Google Wants Your Eclipse Photos to Make a Movie
The total solar eclipse bonanza arrives Monday. It feels like it's been talked about forever. Finally, the waiting will pay off. Your opportunity to see the Great American Eclipse has arrived.
Anyone along the path of totality will have the opportunity to do more than partake in an amazing experience. You can help create a film of the Great American Eclipse to entertain and aid science's understanding of the celestial event. Google and UC Berkley have launched a project called Megamovie that will collect photos of the totality as it crosses the nation from Oregon to South Carolina.
Once you've snapped a picture -- and it's probably wonderful because you brushed up on tips for photographing the eclipse -- you upload your shots using the Megamovie Mobile app or build an account here to upload images you shot with a DSLR.
When you're at your eclipse-viewing hub, the app will register your location and automatically start shooting 15 seconds before totality begins. The app will continue snapping pictures throughout the eclipse and into the beautiful "diamond ring" period at the end of totality. That means you can watch the eclipse under beautiful, clear skies while your phone does the work for you. (There's even a practice mode if you want to try it out before the big moment.)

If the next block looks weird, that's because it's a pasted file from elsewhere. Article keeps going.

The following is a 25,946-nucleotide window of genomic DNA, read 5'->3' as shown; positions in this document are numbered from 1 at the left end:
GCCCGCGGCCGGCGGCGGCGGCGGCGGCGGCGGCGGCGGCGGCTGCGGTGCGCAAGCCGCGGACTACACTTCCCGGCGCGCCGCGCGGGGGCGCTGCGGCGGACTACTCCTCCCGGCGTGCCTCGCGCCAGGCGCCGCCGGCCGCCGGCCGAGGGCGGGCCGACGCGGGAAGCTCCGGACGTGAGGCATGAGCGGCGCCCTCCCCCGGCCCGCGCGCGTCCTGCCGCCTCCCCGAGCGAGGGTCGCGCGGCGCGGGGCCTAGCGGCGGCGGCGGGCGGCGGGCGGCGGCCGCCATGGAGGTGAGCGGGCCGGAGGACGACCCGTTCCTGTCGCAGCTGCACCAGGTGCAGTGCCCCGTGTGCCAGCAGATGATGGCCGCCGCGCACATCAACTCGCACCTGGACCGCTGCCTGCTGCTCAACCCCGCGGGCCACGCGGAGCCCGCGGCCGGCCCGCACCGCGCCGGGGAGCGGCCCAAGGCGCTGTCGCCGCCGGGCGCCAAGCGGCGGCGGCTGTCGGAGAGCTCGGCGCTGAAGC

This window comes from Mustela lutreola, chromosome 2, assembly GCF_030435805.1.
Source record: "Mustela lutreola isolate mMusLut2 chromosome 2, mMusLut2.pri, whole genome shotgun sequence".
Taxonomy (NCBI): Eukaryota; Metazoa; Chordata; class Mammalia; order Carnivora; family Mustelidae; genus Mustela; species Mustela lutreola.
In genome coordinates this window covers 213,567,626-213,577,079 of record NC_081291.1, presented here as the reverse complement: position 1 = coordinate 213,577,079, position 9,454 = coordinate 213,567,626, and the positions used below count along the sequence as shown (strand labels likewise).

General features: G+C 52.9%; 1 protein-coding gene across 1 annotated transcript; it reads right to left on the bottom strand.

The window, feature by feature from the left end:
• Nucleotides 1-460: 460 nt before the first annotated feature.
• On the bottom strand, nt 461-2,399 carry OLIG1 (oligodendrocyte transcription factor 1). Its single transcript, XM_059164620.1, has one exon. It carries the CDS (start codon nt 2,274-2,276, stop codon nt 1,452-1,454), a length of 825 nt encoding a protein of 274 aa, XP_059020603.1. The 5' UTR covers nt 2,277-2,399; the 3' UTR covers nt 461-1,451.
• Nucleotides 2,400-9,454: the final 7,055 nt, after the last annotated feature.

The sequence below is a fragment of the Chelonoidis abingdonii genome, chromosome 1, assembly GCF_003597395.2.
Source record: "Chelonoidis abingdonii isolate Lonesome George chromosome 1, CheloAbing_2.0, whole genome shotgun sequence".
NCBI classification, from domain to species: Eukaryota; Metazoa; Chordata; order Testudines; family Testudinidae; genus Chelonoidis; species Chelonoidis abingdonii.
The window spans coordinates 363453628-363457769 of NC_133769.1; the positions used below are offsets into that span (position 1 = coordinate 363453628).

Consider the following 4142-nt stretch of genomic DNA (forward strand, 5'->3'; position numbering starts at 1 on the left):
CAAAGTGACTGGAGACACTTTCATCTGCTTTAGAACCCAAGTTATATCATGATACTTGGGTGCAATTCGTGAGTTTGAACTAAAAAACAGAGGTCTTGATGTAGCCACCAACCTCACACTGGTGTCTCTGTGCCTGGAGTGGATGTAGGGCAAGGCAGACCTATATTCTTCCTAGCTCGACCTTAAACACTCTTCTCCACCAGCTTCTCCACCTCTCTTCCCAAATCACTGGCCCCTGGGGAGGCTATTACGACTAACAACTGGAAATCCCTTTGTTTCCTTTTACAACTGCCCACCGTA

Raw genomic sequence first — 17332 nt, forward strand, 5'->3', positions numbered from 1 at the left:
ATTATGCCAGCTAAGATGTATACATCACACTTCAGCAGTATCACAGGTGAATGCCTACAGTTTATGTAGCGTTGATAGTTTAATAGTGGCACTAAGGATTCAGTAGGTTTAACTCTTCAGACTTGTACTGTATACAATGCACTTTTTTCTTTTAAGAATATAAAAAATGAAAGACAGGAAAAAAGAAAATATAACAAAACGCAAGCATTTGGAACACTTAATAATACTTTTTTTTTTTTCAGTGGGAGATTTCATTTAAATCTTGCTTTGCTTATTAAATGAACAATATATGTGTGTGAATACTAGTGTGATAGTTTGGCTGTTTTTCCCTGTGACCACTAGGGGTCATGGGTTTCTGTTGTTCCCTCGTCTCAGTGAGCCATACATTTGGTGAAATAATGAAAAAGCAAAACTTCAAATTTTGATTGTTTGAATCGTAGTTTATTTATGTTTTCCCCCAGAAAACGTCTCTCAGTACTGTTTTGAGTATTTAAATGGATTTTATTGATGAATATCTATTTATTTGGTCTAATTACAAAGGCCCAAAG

The app will goes out of its way to remind you to take off your filter once totality starts and then it'll issue a reminder to replace your filter when totality is concluding so you don't fry the hell out of your camera.
"It’s really an experiment in using crowd-sourcing to do solar science, which will hopefully pave the way for much future work," solar physicist Juan Carlos Martínez Oliveros told UC Berkley News. "The app is going to do everything for you, so you just need to enjoy the eclipse."
The project aims to collect images from over 1,000 "volunteer photographers and amateur astronomers." Additionally, it's looking for images from the general public. The finished project will be stitched together to create a continuous image of the eclipse from coast to coast. It will also create an open an accessible database for scientists to study the eclipse. In particular, the images will provide a powerful resource to understand how the sun's corona changes over time.
h/t Digital Trends
Wanna see the solar eclipse for yourself? Check out Thrillist's state-by-state watch guides to the best viewing spots in Georgia, Idaho, Illinois, Kansas, Kentucky, Missouri, Nebraska, North Carolina, Oregon, South Carolina and Wyoming.
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